How loose is to loose for u-joint rivets? I can squeeze the joint halves with pliers and see a little grease come out. If needed, does anyone replace rivets for a fee?
My opinion; ANY perceptible motion is too much. The idea behind solid rivets is they expand circumferentially to fill the holes and remove ALL play. Solid rivets are available at any GOOD bolt supplier ( industrial and probably agricultural). A air hammer works great with a good solid back up on the rivet but it can be done by hand using a hammer and customized piece of 1/2" round bar with a recess drilled in it. Drill out one rivet, replace. Then do the opposite one. If you are unhappy with one, do it again. You will gain skill
And yes sure I will do it for you but you can learn to do it yourself
What size/length rivets?
I agree with Les S "ANY perceptible motion is too much." A U-joint is under tremendous pressure while driving. Once the rivets begin to get loose, it starts to hammer itself apart. However, I would take it apart and clean it before putting in the new rivets. The oil squeezing out indicates contamination that could allow it start working loose again otherwise.
Important! First first, carefully mark all parts so that all pieces will go back together fit exactly as they were. Mark them with a center-punch or permanent marker (but do not wash that off). When the U-joint was run before, it wears, not exactly evenly. One area will wear more on one piece due to hardness, another area will wear differently. This will result in microscopic highs and lows. If the parts are put together differently, high spots will wind up on high spots which will make the U-joint seem tighter at first. But it will then wear one of the high spots down ending up looser faster than if it was put back exactly as before.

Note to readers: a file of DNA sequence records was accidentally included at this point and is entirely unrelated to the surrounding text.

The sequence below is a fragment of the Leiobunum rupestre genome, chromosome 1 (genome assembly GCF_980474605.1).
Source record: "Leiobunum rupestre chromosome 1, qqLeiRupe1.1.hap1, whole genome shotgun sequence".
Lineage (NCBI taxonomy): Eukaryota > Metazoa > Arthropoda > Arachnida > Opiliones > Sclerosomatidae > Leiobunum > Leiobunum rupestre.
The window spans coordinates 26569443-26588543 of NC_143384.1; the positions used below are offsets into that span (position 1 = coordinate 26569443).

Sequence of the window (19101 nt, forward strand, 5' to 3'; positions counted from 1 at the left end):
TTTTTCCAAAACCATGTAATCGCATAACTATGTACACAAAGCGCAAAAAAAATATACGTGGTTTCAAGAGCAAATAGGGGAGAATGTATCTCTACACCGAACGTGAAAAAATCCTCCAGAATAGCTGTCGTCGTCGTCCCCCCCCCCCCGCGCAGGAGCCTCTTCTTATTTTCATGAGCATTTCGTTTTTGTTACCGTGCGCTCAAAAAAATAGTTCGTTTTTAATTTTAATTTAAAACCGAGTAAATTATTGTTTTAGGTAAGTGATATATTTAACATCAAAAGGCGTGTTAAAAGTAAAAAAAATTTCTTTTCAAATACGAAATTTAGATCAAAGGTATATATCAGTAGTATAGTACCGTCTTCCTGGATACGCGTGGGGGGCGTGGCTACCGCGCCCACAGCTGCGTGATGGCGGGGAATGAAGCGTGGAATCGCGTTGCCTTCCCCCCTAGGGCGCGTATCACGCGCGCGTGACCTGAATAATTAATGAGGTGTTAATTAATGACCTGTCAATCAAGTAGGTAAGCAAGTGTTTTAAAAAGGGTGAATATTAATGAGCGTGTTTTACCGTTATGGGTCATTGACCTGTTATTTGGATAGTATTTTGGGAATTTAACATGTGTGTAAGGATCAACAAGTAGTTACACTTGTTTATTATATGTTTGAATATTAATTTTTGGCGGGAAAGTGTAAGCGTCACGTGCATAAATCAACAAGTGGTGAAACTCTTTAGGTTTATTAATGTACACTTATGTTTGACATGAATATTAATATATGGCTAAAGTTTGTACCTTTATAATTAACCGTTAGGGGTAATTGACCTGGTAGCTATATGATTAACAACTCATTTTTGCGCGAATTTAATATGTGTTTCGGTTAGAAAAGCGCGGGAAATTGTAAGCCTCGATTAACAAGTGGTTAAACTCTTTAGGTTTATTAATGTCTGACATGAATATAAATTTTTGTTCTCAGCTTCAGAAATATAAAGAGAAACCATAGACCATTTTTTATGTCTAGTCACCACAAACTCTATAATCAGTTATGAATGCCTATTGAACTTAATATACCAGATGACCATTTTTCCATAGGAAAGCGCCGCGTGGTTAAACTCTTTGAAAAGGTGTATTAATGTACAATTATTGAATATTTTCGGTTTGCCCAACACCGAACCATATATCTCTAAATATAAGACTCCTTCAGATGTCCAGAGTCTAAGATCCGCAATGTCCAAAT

This has been my opinion. It is one I wrestled with for years before deciding which way was best overall. There are advantages to "mixing things up a bit". Wrangling a few more miles out of marginal parts is one of them. High spot to high spot wear is a reality one may have to live with if you try to make one good U-joint out of two bad ones. But in the long run, a good U-joint put back together as it was will wear more slowly than mixing up the high spots.
Of course, one could also build a U-joint back up and re-machine it. That might be even better.
Drive carefully, and enjoy
I have rebuilt a few T U-joints. I have found that the 2 "ring" pieces seem to never wear (they are REALLY REALLY hard). The ends of the crosses wear. As they have lathe "centres" in them. I have simply welded them up, put them between centres in the lathe and machined them to fit nicely (about .002-.003" clearance) back in the ring halves.
Jim I am not up to going to the shop at the moment, but I believe they are 1/4" diameter. As I said before, they will expand to be tight in the hole. Remove one and measure. Rivets are SOFT iron. Probably buy them 1" long and buy at least a dozen (they should be cheap). They are easy to trim to length.
Probably good practice would be to drill a hole in a couple of pieces of scrap iron and practice riveting them together. A new skill comes from practice and is NOT rocket science.
Thanks for the inputs. Next week I will look for rivets.
U-joints are still pretty easy to find ,in good shape. One heck of a lot easier than messing with an old worn one. Les is right,they are harder than heck!
Their used to be a guy rebuilding u-joints somewhere back east. He would cut thr rivets and weld up the rounds and machine them down then use aircraft bolts and nuts to put together instead of rivets
I would not use bolts for this application. Besides they cost more than rivets